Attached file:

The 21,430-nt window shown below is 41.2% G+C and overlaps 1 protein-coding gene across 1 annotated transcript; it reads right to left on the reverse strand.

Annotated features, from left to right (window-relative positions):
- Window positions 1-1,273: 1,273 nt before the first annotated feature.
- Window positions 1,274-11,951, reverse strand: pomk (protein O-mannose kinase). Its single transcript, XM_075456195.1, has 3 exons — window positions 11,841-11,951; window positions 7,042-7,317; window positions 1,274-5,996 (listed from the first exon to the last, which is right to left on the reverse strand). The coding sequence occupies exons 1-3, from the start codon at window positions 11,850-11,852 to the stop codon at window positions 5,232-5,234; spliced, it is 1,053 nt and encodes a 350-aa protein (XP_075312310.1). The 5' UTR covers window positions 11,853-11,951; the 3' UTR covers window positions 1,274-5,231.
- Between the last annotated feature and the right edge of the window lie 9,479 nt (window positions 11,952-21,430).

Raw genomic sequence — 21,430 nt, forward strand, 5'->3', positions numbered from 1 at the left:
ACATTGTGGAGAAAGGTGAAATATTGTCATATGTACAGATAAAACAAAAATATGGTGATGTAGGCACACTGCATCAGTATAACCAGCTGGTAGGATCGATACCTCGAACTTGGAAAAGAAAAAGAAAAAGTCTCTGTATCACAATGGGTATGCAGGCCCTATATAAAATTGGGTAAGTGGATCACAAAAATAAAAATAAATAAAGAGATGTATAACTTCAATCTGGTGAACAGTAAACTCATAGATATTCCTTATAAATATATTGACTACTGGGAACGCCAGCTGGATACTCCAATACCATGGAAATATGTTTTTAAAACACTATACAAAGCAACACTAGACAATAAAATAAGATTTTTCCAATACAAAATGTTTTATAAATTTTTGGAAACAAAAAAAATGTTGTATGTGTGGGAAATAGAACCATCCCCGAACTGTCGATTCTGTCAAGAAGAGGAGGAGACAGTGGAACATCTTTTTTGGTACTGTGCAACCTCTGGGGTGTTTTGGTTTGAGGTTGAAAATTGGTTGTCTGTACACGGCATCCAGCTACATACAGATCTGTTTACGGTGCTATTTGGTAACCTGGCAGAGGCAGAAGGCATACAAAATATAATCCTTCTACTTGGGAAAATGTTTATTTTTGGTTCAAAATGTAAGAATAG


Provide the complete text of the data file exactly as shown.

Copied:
The 21,430-nt window shown below is 41.2% G+C and overlaps 1 protein-coding gene across 1 annotated transcript; it reads right to left on the reverse strand.

Annotated features, from left to right (window-relative positions):
- Window positions 1-1,273: 1,273 nt before the first annotated feature.
- Window positions 1,274-11,951, reverse strand: pomk (protein O-mannose kinase). Its single transcript, XM_075456195.1, has 3 exons — window positions 11,841-11,951; window positions 7,042-7,317; window positions 1,274-5,996 (listed from the first exon to the last, which is right to left on the reverse strand). The coding sequence occupies exons 1-3, from the start codon at window positions 11,850-11,852 to the stop codon at window positions 5,232-5,234; spliced, it is 1,053 nt and encodes a 350-aa protein (XP_075312310.1). The 5' UTR covers window positions 11,853-11,951; the 3' UTR covers window positions 1,274-5,231.
- Between the last annotated feature and the right edge of the window lie 9,479 nt (window positions 11,952-21,430).

Raw genomic sequence — 21,430 nt, forward strand, 5'->3', positions numbered from 1 at the left:
ACATTGTGGAGAAAGGTGAAATATTGTCATATGTACAGATAAAACAAAAATATGGTGATGTAGGCACACTGCATCAGTATAACCAGCTGGTAGGATCGATACCTCGAACTTGGAAAAGAAAAAGAAAAAGTCTCTGTATCACAATGGGTATGCAGGCCCTATATAAAATTGGGTAAGTGGATCACAAAAATAAAAATAAATAAAGAGATGTATAACTTCAATCTGGTGAACAGTAAACTCATAGATATTCCTTATAAATATATTGACTACTGGGAACGCCAGCTGGATACTCCAATACCATGGAAATATGTTTTTAAAACACTATACAAAGCAACACTAGACAATAAAATAAGATTTTTCCAATACAAAATGTTTTATAAATTTTTGGAAACAAAAAAAATGTTGTATGTGTGGGAAATAGAACCATCCCCGAACTGTCGATTCTGTCAAGAAGAGGAGGAGACAGTGGAACATCTTTTTTGGTACTGTGCAACCTCTGGGGTGTTTTGGTTTGAGGTTGAAAATTGGTTGTCTGTACACGGCATCCAGCTACATACAGATCTGTTTACGGTGCTATTTGGTAACCTGGCAGAGGCAGAAGGCATACAAAATATAATCCTTCTACTTGGGAAAATGTTTATTTTTGGTTCAAAATGTAAGAATAG